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Asian Food on the Web

by Gary Allen


Spring Volume: 2000 Issue: 7(1) page(s): 17 and 18

Here is a brief look at some electronic sources of information about Asian cookery and cuisines. The bulk of this list consists of websites, of course, but it also includes some listservs and newsgroups listed at the end. In the next issue, I will cover some of the more traditional sources of information (books, libraries, magazines, trade groups, etc.).

Why Asian and not just Chinese? That is a good question. The answer lies in the fact that many readers are Chinese and all are interested in Chinese cuisine. However, some were Chinese, born in and/or interested in other Asian countries. Some may also be Asians who have lived in China. Slightly more than half are neither Chinese nor Asian but are interested in all things Asian. Lastly, and perhaps most importantly, one of the goals of the publisher of Flavor and Fortune, The Institute for the Advancement of the Science and Art of Chinese Cuisine, is to share information about Chinese and related cuisines.

The list is in alphabetical order and neither I nor the publisher nor any of their employees take credit nor blame if the sites are exceptional or exceptionally poor. They are intended to be the beginning of your own master list of resources, to be enlarged or altered as you see fit. Do send the editor others you know about and we'll include them in future issues for other readers to use. Also, keep in mind that the web is evolving, expanding, and sometimes retreating; these were available at the time this article was prepared. Check them out to be sure that they still exist and that they are of interest to you.

A Taste of Thai
These are Thai recipes from a company that sells prepared Thai ingredients.

Appreciating the Character of Japanese Sake
Here one finds literary excerpts about sake.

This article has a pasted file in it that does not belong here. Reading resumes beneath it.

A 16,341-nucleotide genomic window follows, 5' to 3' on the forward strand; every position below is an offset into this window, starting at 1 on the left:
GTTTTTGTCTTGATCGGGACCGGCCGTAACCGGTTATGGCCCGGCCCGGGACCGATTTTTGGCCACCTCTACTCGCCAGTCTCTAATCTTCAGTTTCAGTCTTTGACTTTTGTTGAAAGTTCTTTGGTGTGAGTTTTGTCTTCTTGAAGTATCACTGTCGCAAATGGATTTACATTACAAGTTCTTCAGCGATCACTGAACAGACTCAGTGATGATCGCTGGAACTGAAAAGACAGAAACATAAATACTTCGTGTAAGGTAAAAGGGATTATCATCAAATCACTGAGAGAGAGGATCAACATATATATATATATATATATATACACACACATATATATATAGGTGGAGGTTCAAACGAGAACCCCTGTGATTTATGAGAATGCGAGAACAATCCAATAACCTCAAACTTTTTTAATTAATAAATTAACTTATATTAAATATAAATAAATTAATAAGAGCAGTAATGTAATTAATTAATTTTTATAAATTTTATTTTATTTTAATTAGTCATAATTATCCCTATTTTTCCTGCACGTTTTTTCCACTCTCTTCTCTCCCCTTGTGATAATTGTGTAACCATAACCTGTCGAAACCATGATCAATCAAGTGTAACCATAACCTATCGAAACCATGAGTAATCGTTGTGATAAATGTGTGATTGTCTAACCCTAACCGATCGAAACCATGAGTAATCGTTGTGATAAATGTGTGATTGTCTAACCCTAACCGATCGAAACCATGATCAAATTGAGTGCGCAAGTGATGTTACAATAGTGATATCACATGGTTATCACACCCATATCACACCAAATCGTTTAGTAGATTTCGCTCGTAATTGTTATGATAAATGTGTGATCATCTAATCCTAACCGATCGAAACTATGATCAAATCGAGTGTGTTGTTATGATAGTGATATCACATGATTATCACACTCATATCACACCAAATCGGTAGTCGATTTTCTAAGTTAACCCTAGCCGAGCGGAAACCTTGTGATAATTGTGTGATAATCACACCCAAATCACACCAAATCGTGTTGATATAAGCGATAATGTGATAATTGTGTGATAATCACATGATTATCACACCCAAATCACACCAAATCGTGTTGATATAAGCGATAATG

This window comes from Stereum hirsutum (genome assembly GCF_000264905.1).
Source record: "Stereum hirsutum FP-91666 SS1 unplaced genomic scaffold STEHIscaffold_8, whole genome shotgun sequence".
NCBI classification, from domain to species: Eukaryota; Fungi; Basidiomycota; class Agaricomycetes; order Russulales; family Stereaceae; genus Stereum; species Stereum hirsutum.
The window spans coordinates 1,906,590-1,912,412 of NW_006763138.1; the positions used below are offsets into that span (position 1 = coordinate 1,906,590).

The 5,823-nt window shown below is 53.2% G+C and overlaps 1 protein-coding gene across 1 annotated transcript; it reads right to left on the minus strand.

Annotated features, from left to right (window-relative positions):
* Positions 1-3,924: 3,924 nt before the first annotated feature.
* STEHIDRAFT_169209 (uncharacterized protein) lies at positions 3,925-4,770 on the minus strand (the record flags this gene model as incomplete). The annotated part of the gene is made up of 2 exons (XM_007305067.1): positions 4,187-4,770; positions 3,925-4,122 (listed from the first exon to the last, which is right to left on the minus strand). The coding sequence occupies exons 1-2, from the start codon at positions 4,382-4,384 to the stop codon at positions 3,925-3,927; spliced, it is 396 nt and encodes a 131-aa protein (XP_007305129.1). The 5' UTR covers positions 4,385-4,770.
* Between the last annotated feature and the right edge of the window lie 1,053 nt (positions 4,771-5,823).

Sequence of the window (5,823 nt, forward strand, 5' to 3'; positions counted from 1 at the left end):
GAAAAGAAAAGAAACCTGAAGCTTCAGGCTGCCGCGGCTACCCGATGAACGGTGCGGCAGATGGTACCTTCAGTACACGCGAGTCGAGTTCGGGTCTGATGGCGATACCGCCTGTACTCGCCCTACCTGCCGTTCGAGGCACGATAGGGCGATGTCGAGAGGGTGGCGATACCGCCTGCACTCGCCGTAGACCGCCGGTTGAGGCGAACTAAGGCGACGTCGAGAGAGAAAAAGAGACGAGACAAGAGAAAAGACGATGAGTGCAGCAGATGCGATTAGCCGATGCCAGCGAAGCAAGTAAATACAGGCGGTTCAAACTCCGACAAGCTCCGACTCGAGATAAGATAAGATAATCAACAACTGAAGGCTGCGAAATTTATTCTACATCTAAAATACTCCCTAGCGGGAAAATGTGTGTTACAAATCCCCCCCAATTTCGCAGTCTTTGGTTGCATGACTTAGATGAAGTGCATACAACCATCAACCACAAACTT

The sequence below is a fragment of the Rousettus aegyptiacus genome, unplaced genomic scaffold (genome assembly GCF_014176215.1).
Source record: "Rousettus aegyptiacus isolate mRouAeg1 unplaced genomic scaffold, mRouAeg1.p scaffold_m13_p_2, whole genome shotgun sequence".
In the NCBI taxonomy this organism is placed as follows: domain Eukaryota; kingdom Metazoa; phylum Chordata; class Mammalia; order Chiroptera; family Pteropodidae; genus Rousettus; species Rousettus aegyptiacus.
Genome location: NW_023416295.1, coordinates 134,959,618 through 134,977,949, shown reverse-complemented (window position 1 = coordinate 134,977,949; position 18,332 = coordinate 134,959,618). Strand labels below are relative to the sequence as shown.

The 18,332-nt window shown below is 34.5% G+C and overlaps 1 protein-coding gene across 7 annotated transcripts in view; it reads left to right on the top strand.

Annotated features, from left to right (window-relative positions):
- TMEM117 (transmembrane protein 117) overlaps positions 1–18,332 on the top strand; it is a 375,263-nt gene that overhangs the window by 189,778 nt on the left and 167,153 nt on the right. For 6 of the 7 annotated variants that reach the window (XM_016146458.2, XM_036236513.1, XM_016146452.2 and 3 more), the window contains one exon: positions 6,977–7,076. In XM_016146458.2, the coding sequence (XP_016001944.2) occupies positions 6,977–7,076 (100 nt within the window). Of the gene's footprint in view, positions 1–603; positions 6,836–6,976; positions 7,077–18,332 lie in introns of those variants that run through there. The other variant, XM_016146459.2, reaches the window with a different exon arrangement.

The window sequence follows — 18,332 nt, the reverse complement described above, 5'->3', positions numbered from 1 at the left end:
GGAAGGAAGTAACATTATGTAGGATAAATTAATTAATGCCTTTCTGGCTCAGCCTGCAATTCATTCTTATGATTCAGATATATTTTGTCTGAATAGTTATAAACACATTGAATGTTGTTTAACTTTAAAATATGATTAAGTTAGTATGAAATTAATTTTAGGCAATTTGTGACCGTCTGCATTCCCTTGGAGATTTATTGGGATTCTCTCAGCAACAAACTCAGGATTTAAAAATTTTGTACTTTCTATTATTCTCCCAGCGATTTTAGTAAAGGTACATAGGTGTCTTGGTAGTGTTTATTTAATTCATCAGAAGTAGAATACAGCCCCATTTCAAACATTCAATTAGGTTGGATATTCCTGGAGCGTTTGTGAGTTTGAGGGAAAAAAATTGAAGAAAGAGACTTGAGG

Asian Recipe Links
This site has recipes from Afghanistan to the Philippines, Singapore to Korea.

Bangkok Cuisine's Home Page
This home page has Thai recipes and links to other sources.

Chinese Cooking
This site offers a good introduction to Chinese cuisine. It is organized by ingredients, spices, and techniques. The recipes are divided by region.

Chinese Food and Culture
A rapidly evolving site of things Chinese and Asian with information and recipes from some Chinese culinary luminaries including Deh-Ta Hsiung, Ken Hom, and Martin Yan; and (coming soon if not already up and running) a link to the magazine you are now reading.

Ethnic Recipes
This is a searchable database of classic Chinese, Filipino, Indonesian, Singaporean, Thai, Tibetan, and Vietnamese dishes.

Frieda's Specialty Produce
You'll find press releases and product information about hundreds of Asian, Latin, and exotic forms of produce, including recipes for most of them.

Global Gastronomy
More than just Asian, this site is devoted to recipes, food history, and food lore of all regions. Also has links to many other food sites, only a couple of which are specifically Asian.

Japanese Cuisine
Links are available here to Japanese recipes, restaurant listings, culinary travel tips, and sushi restaurants worldwide. There is a sushi glossary, some sushi bar etiquette, a tour of Tokyo's Fish Market, and lists of sites about Japanese culture.

Joyce Chen's Products
This site shows and details their products, has infomation about the late Joyce Chen, and has some recipes.

Kosher Asian Recipes
This site has Chinese, Indian, Malaysian, Thai, Burmese, Vietnamese, Filipino, Laotian, Sri Lankan, and Singaporean recipes compatible with kosher dietary guidelines. There is also an Asian Kosher Ingredient List, Cooking Techniques; information about Asian Jews, and about hospitality.

Manong Ken's Carinderia
You'll find Filipino cooking, an English introduction to Filipino cuisine, the Frugal Gourmet about Filipino food, Filipino cookbooks, substitutions for hard to find ingredients; vegetables, fruits, spices, and other Philippine ingredients; recipes; a listing of Filipino restaurants outside of the Philippines.

Mini Asian Food Directory
This site is also known as: 'Singapore Unofficial Food-Secret Asian Food Directory.' It has hundreds of Asian food links.

Muoi Khuntilanont's Kitchen
Information about Thai cuisine and recipes for their traditional food are found here.

New Zealand Wasabi